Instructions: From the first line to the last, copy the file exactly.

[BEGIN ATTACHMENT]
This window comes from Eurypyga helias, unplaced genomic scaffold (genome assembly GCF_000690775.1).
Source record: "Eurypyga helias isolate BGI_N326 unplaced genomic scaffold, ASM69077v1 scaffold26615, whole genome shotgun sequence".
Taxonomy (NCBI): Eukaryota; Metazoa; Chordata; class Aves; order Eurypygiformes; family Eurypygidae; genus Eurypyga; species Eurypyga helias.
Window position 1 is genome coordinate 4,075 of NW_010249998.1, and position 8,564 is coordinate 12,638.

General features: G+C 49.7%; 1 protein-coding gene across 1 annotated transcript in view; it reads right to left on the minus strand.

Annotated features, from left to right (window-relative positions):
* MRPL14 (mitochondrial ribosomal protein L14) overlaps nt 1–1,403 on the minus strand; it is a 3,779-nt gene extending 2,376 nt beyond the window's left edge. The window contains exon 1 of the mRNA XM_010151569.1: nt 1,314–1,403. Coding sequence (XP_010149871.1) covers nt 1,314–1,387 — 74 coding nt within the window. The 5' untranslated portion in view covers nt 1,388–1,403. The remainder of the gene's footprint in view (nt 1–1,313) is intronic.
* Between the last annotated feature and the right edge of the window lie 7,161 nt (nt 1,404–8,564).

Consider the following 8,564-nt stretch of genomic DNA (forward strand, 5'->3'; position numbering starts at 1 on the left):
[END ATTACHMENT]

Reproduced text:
This window comes from Eurypyga helias, unplaced genomic scaffold (genome assembly GCF_000690775.1).
Source record: "Eurypyga helias isolate BGI_N326 unplaced genomic scaffold, ASM69077v1 scaffold26615, whole genome shotgun sequence".
Taxonomy (NCBI): Eukaryota; Metazoa; Chordata; class Aves; order Eurypygiformes; family Eurypygidae; genus Eurypyga; species Eurypyga helias.
Window position 1 is genome coordinate 4,075 of NW_010249998.1, and position 8,564 is coordinate 12,638.

General features: G+C 49.7%; 1 protein-coding gene across 1 annotated transcript in view; it reads right to left on the minus strand.

Annotated features, from left to right (window-relative positions):
* MRPL14 (mitochondrial ribosomal protein L14) overlaps nt 1–1,403 on the minus strand; it is a 3,779-nt gene extending 2,376 nt beyond the window's left edge. The window contains exon 1 of the mRNA XM_010151569.1: nt 1,314–1,403. Coding sequence (XP_010149871.1) covers nt 1,314–1,387 — 74 coding nt within the window. The 5' untranslated portion in view covers nt 1,388–1,403. The remainder of the gene's footprint in view (nt 1–1,313) is intronic.
* Between the last annotated feature and the right edge of the window lie 7,161 nt (nt 1,404–8,564).

Consider the following 8,564-nt stretch of genomic DNA (forward strand, 5'->3'; position numbering starts at 1 on the left):